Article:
My new CFI blog on how our expectations can and do influence our perceptions and interpretations... Earlier this month police in Schaumberg, Illinois, responded to a call of one or more gunmen walking around a business district. According to the Chicago Tribune,"investigators determined that the purported gunman was a maintenance technician wearing a belt that held a tool resembling a gun, police said. ‘Everyone is safe. Every office is open, and officers are clearing out,' Schaumburg Police Sgt. Christy Lindhurst said shortly after noon on Tuesday.' At 10:50 a.m. police received a call of a gunman at the Woodfield Corporate Center at 200 N. Martingale Road. A ‘very heavy police presence' responded, Lindhurst said. Some businesses evacuated. Others chose to shelter in place.'" Another news report offered additional details and claimed that a second gunman had been spotted: "Schaumburg police responded about 10:50 a.m. Tuesday to a report of two men with guns. Police later reported that there was no indication that shots were fired, no firearm was found, and police say no one was injured. Police reviews video surveillance, and confirmed that the original report was incorrect. Schaumburg police say there was no threat." How do we explain this mistake? Drills, nailing guns, and other construction equipment can look like a weapon from a distance. But the item was seen in a tool belt worn by a uniformed maintenance worker. Obviously a shooter could dress in any fashion they like, but there are tens of thousands of construction and maintenance workers with equipment-laden toolbelts across the country at any given time, and very rarely are they mistaken for active shooters. There's something else at play, and it involves eyewitness perceptions. This case is reminiscent of another from four years ago. In 2013 Ohio's Oberlin College cancelled classes after someone reported spotting a person walking on campus wearing what appeared to be a Ku Klux Klan-like hooded robe at night. College officials released a statement on Monday explaining that "This event, in addition to the series of other hate-related incidents on campus, has precipitated our decision to suspend formal classes and all non-essential activities ... and gather for a series of discussions of the challenging issues that have faced our community in recent weeks." What of the uniformed Klansman spotted on campus? According to a piece on Slate.com, "Local police responded to the report, but weren't able to find anyone wearing the hard-to-miss KKK garb. They did, however, discover a female walking with a blanket wrapped around her, suggesting the very real possibility that the eyewitness was mistaken." The Chronicle-Telegram added, "Oberlin police Lt. Mike McCloskey said that authorities did find a pedestrian wrapped in a blanket. He said police interviewed another witness later in the day and that person also saw a female walking with a blanket." It's much more likely that a person on campus was wearing or carrying a light-colored blanket, coming back from a toga party, or even a prankster dressed like a ghost, instead of dressed in full Klan regalia. As The Atlantic reported, "Reports on Monday that someone was walking around the campus of Oberlin College in Ku Klux Klan regalia--for which the Ohio liberal arts college cancelled an entire day's classes--may have been a huge misunderstanding. That's the sense one gets from reading a comprehensive report published on Tuesday morning by the local paper, the Chronicle-Telegram, which traced the early-morning sighting to someone wearing a blanket: ‘Oberlin police Lt. Mike McCloskey said that authorities did find a pedestrian wrapped in a blanket. He said police interviewed another witness later in the day and that person also saw a female walking with a blanket.' But no KKK garb." But why would someone make that particular mistake? The answer lies in what psychologists call expectant attention and confirmation bias. Expectation Influences Perception Though many people assume that eyewitnesses accurately perceive, understand, and report what they experience, we are subject to several biases--and they influence us in ways we often aren't unconsciously aware of. In order to make sense of what we see (especially things we don't recognize or fully understand), the human brain looks for contextual cues; we look for what else is going on in the environment that might lead to one interpretation instead of another. One powerful influence on our perceptions is our expectations. A well-known example of this can be seen in the illustration of a duck or a rabbit. Neither answer is wrong; both interpretations are correct within their context. But the context makes all the difference. How does this apply to the Klansman seen at Oberlin College? There were at several contextual factors that led the eyewitness to associate the figure with the Klan. Most importantly, the campus had recently experienced a string of events characterized as hate crimes, with flyers and graffiti targeting African-Americans, gays, and Jews appearing on campus. The events were widely reported and triggered much discussion on campus about the presence of hate groups. Most bald men are not skinheads, and racists can come in any race, gender, or color. But the most identifiable hate group-the only one with an image that is unmistakably associated with intolerance-is the Ku Klux Klan and their distinctive hoods and robes. Secondly, the location played a role in the misidentification: The white-clad figure was not seen outside a local pizza place or library, but instead outside the Afrikan Heritage House, the building on campus most closely associated with African-Americans. It's unlikely that if the same woman had been seen outside a campus synagogue she would have been interpreted as a member of the Klan. Then there's the fact that the eyewitness probably didn't know exactly what an actual KKK outfit looks like. Real Klan robes have a distinctive, specific cut to them, and typically a cross emblem on the front. The eyewitness only caught a glimpse of the person, in low light and early in the morning. Psychological studies have shown that under such conditions, the human mind is very poor at accurately perceiving, remembering, and reporting even basic elements of the experience. Our brains often "fill in" details with what we expect to see--not necessarily what we actually see--and we tend to bias our reports accordingly. Thus a person wrapped in (or even carrying) a light-colored blanket can become a Klan outfit. The same thing happened at Woodfield Corporate Center: In the context of school and workplace shootings, anything is possible and in light of scary reports many unusual things are plausible. In an enlightening article for New York magazine, David Wallace-Wells describes being caught up in a chaotic panic caused by a false report of a gunshot in a New York airport: "When the first stampede began, my plane had just landed. It started, apparently, with a group of passengers awaiting departure in John F. Kennedy Airport Terminal 8 cheering Usain Bolt's superhuman 100-meter dash. The applause sounded like gunfire, somehow, or to someone; really, it only takes one. According to some reports, one woman screamed that she saw a gun. The cascading effect was easier to figure: When people started running, a man I met later on the tarmac said, they plowed through the metal poles strung throughout the terminal to organize lines, and the metal clacking on the tile floors sounded like gunfire. Because the clacking was caused by the crowd, wherever you were and however far you'd run already, it was always right around you. There was a second stampede, I heard some time later, in Terminal 2. I was caught up in two separate ones, genuine stampedes, both in Terminal 1. The first was in the long, narrow, low-ceilinged second-floor hallway approaching customs that was so stuffed with restless passengers that it felt like a cattle call, even before the fire alarm and the screaming and all the contradictory squeals that sent people running and yelling and barreling over each other--as well as the dropped luggage, passports, and crouched panicked women who just wanted to take shelter between their knees and hope for it, or "them," to pass. The second was later, after security guards had just hustled hundreds of us off of the tarmac directly into passport control, when a woman in a hijab appeared at the top of a flight of stairs, yelling out for a family member, it seemed, who had been separated from her in the chaos. The crowd seemed to rise up, squealing, and rush for the two small sets of double doors." Examples like this help remind us that sincere, otherwise credible eyewitnesses can often be influenced by many factors, including what they expect to see. The idea that people often incorrectly see, remember, and report what they experience is not merely theory but a proven fact; there are over 2,000 published scientific studies demonstrating it. By some estimates, as many as one-third of eyewitness identifications in criminal cases are wrong, and nearly 200 people who were convicted of crimes based on positive eyewitness identifications were later exonerated through DNA evidence. By employing critical thinking skills and focusing on what we actually see instead of jumping to conclusions we can help avoid needless fear and panic. You can read the original HERE. You can find more on me and my work with a search for "Benjamin Radford" (not "Ben Radford") on Vimeo, and please check out my podcast Squaring the Strange!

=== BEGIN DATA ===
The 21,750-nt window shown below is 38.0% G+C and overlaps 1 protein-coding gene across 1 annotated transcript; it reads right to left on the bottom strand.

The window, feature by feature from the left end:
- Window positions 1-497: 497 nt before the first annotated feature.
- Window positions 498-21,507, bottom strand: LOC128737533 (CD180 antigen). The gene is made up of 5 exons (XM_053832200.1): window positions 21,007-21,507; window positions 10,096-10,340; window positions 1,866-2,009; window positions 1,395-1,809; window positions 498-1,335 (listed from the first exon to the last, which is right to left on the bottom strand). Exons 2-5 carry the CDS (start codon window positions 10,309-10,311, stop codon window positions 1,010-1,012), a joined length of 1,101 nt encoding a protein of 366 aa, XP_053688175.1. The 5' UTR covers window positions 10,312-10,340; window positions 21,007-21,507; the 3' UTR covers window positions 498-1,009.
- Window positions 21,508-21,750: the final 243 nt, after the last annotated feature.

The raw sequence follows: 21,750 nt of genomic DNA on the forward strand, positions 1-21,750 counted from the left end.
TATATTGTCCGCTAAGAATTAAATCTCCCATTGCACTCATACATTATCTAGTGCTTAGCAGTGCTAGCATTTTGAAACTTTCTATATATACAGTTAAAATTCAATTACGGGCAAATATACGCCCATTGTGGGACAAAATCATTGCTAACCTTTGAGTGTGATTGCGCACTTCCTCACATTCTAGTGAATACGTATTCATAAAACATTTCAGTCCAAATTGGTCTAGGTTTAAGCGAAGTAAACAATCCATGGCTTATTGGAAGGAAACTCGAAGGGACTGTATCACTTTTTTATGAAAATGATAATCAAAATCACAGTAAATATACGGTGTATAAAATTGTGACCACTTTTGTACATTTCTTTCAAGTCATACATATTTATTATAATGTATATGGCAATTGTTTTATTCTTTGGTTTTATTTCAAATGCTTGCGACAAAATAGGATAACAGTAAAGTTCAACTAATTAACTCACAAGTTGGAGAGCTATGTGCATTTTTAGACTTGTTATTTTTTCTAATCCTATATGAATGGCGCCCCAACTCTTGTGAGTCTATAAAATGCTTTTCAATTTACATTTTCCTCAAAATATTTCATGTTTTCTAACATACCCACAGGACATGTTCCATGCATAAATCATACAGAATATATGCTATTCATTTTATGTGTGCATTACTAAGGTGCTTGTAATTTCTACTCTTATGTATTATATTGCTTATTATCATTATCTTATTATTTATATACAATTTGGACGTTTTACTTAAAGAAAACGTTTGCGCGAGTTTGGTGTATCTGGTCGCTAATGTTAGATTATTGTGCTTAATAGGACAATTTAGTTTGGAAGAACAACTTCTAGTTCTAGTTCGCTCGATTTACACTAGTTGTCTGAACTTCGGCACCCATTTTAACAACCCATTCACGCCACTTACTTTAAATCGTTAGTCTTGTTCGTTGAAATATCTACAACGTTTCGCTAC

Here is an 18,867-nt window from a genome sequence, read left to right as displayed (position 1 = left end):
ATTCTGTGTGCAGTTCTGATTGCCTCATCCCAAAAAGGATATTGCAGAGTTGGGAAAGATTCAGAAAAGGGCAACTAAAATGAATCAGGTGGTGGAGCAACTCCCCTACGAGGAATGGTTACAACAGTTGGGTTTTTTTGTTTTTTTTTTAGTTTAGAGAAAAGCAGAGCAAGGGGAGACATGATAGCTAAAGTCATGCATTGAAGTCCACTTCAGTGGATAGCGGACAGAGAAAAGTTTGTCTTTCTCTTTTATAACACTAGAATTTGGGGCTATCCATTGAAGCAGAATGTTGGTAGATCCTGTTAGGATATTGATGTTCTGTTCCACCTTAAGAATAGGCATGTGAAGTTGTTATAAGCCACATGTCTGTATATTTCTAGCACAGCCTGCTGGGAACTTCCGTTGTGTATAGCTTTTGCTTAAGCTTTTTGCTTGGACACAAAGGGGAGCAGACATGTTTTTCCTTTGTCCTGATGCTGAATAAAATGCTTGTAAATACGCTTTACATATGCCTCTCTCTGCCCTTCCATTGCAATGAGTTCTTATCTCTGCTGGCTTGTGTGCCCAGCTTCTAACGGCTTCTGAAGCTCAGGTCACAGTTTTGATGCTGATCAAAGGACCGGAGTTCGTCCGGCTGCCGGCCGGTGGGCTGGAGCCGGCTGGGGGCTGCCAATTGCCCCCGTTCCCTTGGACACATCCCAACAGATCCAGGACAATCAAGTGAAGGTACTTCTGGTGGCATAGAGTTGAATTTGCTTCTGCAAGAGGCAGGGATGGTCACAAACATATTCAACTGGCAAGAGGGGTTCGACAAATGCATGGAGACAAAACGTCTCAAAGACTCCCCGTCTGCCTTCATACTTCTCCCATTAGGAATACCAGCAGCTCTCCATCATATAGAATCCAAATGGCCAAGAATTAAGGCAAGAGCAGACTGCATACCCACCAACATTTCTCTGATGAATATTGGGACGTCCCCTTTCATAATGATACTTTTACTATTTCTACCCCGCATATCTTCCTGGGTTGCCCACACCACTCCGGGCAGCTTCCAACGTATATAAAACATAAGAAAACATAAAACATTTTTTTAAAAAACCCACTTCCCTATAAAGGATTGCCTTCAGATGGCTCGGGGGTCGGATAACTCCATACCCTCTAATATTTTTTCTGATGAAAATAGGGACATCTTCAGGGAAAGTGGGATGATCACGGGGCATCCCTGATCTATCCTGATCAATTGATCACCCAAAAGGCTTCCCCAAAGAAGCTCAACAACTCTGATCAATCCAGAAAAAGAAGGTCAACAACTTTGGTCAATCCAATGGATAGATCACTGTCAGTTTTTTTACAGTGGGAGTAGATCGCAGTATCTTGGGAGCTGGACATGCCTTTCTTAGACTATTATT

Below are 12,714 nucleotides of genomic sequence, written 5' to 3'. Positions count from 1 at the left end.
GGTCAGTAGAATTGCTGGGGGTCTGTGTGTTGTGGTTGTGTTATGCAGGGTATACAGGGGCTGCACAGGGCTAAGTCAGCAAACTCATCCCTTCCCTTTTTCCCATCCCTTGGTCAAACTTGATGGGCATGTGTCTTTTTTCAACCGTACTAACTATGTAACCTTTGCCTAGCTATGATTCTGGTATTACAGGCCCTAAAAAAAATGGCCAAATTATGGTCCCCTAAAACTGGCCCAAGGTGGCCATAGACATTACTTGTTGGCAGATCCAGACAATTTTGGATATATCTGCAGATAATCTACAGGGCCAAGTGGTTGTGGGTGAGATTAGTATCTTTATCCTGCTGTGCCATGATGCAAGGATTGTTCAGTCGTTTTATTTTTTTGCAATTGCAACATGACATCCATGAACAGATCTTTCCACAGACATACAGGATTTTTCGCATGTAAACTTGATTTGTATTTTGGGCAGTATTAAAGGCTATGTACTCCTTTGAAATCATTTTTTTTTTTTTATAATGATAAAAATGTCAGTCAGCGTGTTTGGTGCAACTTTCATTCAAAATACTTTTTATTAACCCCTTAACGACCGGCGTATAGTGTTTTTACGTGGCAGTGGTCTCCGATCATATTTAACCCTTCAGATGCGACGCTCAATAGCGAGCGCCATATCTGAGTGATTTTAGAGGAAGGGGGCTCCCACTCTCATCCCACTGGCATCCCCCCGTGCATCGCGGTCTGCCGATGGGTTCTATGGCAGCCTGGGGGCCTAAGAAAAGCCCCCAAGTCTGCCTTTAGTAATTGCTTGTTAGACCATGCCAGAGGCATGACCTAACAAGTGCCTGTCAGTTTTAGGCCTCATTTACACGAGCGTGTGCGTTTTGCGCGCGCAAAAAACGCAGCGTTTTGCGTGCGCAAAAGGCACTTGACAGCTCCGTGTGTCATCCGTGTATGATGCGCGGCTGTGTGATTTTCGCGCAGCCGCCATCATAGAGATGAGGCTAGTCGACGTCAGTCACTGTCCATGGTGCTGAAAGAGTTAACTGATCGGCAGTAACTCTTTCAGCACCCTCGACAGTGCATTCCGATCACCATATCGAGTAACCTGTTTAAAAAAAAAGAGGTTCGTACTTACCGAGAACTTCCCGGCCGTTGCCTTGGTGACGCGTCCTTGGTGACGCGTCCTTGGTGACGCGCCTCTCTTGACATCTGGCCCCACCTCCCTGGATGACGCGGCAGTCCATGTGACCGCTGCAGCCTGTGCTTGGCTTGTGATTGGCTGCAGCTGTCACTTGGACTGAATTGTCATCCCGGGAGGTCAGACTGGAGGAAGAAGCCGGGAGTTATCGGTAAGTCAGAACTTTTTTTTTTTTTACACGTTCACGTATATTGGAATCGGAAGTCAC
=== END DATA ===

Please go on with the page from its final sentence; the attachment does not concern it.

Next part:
With accusations flying around about misconduct by people of various political affiliations, I'm seeing lots of accusations of hypocrisy ("Why didn't you protest when X was accused?"). Many accusations of hypocrisy, however, are false, as I noted in a recent blog, with guests Celestia N. Ward, Ian Harris, and Michael Hartwell... Hypocrisy seems to be a running theme on the news and in social media, especially in the political sphere. It seems that hardly a week goes by that one political party is not accusing the other of hypocrisy, on everything from confirming Supreme Court judges to health care reforms. When President Trump fired FBI James Comey in May, White House deputy press secretary Sarah Huckabee Sanders stated that the reaction from Democrats was "the purest form of hypocrisy" and that "Most of the people declaring war today were the very ones what were begging for Director Comey to be fired." This accusation of hypocrisy is objectively and factually incorrect; though many Democrats had criticized Comey at various times (including for his handling of Hillary Clinton's e-mail investigation shortly before the presidential election), almost none of them had in fact called for Comey to resign or be fired; the sole exception was Tennessee's Rep. Steve Cohen. In fact there was bipartisan concern over Trump's handling of the matter, as well as the varying justifications given for Comey's firing. Here is an analysis of three examples of claimed hypocrisy, followed by a brief look at the phenomenon. You can read the rest HERE! You can find more on me and my work with a search for "Benjamin Radford" (not "Ben Radford") on Vimeo, and please check out my podcast Squaring the Strange!